Los Angeles has never enjoyed a particularly great reputation as a foodie destination. In fact, it’s largely seen as lagging behind other major US cities like New York, Chicago and San Francisco when it comes to fine restaurants and top chefs. But I’m here to tell you otherwise. Believe it or not, LA has an amazing food scene that can compete with any of these cities any day of the week.
When most people hear the words “restaurants” and “LA” in one sentence, images of people stuffing their faces at Taco Bell and McDonald’s drive-thrus spring to mind; or on the opposite extreme, health freaks ordering egg-white omelettes, and celebrities pushing salad leaves around their plates at glitzy places in Beverly Hills.
Indeed when Michelin announced it was axing its guide to LA in 2009 having failed to award three stars to anyone, few people were shocked by former director Jean-Luc Naret’s assertion that there was no appreciation for good food in the city. “The people in LA are not real foodies,” he spat. “They are not too interested in eating well but just in who goes to which restaurant and where they sit.”
After less than two months of living here, I’m still new to LA and there’s a lot I need to learn and understand about this city. But if there’s one thing that’s already become crystal clear it’s that LA’s reputation as culinary dead zone is unfair and Naret’s comments couldn’t be further removed from the truth.
Yes, LA is everything you think it is. I’ve had such gigantic portions of greasy junk slapped down in front of me that I felt physically violated. I’ve observed minor celebrities arriving at restaurants accompanied by fake tits that put Jordan to shame, doing a lap of honour to turn heads and then leave again without even picking up a menu. And if I hear one more person bang on about the benefits of hydrating with coconut water, I will scream. (It tastes like shampoo, people, what’s wrong with you?!?).
But guess what – there is a serious food scene here too, you’ve just got to look for it.
Thanks to its sunny climate, Southern California has some of the best fruit and vegetables in the world and there are plenty of local farmers markets where impassioned foodies gather each week. There is a growing sector of microbreweries producing some of the top craft ales in the US, and we all know that some of the best wines in the world come from California.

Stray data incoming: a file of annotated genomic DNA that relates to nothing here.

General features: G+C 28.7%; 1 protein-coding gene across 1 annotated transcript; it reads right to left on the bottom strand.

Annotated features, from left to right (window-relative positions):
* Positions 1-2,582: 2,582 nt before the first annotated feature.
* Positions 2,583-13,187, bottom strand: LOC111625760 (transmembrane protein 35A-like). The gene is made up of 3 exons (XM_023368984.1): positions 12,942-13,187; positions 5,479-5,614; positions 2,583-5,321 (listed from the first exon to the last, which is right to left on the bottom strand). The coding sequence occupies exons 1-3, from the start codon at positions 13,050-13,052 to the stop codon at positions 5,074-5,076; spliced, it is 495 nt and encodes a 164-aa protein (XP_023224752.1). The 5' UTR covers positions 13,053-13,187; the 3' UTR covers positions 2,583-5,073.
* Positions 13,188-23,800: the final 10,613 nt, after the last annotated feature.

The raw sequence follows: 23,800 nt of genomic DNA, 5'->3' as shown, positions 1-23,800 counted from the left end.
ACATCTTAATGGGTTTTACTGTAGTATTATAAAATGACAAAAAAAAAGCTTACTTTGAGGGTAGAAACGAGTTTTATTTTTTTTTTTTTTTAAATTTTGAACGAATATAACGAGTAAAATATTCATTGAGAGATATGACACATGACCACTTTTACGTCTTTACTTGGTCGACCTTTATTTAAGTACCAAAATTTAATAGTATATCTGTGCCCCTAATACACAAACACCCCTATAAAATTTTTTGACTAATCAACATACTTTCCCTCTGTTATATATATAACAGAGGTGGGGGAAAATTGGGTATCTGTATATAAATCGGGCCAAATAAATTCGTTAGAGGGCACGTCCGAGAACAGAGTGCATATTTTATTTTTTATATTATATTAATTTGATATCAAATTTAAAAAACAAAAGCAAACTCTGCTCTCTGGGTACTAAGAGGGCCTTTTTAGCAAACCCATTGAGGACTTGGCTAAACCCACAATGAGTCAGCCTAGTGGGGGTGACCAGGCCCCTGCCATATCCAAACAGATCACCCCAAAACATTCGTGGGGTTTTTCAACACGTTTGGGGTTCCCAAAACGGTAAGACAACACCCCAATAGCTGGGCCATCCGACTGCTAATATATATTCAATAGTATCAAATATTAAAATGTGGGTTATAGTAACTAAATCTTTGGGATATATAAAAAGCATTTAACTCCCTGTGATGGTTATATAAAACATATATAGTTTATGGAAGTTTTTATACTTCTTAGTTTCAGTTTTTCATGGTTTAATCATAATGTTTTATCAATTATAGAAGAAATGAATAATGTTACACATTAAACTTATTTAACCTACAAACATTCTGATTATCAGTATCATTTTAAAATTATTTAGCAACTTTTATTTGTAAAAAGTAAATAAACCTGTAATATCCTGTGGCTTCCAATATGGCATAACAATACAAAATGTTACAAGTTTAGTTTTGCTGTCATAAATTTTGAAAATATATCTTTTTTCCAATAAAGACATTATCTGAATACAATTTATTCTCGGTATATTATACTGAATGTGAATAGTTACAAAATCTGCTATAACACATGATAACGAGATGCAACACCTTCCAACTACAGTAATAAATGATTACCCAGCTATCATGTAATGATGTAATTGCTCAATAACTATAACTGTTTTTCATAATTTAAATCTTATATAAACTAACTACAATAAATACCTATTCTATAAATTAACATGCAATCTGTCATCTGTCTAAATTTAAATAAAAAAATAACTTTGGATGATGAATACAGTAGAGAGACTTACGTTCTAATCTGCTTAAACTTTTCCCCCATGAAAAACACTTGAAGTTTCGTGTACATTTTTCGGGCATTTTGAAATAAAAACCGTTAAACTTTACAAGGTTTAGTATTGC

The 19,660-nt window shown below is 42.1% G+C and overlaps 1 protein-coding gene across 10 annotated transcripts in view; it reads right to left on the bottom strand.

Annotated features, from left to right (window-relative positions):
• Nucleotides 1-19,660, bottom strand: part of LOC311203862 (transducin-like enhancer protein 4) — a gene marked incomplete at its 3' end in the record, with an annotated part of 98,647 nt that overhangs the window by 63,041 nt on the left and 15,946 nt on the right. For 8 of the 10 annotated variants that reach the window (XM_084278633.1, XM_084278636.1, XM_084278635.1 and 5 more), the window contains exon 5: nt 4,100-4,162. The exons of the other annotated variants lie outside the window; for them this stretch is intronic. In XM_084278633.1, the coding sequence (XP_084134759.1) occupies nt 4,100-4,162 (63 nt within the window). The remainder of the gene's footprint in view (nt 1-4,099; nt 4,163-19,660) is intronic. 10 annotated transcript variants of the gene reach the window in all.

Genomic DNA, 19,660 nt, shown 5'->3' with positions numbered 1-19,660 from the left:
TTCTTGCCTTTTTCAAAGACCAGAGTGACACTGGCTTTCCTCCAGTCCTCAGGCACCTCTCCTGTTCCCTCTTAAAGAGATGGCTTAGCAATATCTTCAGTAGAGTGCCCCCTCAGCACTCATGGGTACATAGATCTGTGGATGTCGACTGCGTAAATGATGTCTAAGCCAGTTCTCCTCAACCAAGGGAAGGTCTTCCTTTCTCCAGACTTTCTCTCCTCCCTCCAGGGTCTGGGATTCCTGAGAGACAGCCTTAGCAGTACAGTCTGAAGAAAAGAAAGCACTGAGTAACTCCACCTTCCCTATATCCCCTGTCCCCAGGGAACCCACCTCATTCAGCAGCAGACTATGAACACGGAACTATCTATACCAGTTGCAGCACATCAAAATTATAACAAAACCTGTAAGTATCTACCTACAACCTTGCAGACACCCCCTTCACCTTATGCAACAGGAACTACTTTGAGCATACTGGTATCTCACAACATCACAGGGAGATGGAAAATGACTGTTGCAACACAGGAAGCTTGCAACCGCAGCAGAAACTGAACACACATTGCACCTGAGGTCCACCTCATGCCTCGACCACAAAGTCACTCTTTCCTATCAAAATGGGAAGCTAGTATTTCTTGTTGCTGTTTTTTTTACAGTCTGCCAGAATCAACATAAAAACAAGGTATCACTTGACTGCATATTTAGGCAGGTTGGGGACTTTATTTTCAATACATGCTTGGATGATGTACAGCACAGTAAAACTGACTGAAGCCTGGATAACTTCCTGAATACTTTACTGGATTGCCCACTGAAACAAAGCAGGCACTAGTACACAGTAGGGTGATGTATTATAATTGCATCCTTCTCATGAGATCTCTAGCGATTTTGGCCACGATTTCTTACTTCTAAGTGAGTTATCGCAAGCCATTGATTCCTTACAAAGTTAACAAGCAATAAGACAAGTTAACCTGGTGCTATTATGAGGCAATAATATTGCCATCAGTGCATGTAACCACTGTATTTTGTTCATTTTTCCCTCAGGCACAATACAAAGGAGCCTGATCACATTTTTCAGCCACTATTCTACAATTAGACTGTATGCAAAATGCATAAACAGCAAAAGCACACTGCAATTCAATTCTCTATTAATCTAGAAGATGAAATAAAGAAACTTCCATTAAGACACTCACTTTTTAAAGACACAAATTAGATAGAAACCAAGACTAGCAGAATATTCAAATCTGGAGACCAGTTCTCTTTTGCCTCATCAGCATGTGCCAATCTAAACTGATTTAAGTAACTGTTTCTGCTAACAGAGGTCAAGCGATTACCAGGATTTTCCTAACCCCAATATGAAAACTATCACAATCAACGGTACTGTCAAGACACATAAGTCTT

What’s more, LA has a thriving independent restaurant industry, too. The city is home to a vast number of serious restaurants that offer excellent cooking in a relaxed environment and at affordable prices. You can eat at some of LA’s most acclaimed restaurants – Alma, Bestia or Gjelina, to name just a few – below $50 a head. Now I’m no expert on the wider US dining market (yet) but the last time I was in New York and San Francisco, I spent a hell of a lot more than that at restaurants of a similar level.
Granted LA can’t compete with some of the other cities when it comes to fine dining. If you’re looking for a three-star experience with all the bells and whistles, you probably are better off at one of the famous restaurants in New York, Chicago or even Las Vegas. LA admittedly doesn’t have the same sophistication when it comes to both food and service at the very high-end. But, Monsieur Naret, that does not mean the people of LA aren’t real foodies.
There are chefs like Josef Centeno of Bäco Mercat or Miles Thompson of Allumette, who’ve done their time training with the big guns across the country and have come to LA to open small restaurants, where they show off their culinary skills by celebrating local produce without chasing Michelin stars.
Moreover, at the low-end LA offers an ethnic restaurant community that can compete with any other metropolis in the world. And I’m not just talking about taco trucks here. There are flourishing Thai, Korean, Japanese, Indian and Chinese communities as well as a large Hispanic population, whose restaurants serve delicious and authentic food you’d be hard-pressed to find anywhere else.
There are food festivals, events, underground supper clubs, pop-up restaurants, special guest-chef dinners and promotions happening in LA every week. These events are consistently busy, proving that the people of LA aren’t just real foodies, they also take an active interest in their city’s food community.
After seven weeks in this massive city, I’ve only scratched the surface of what is has to offer but I’m honestly excited to keep discovering LA’s foodie gems. Over the next little while, I’ll share my findings so far. Keep reading!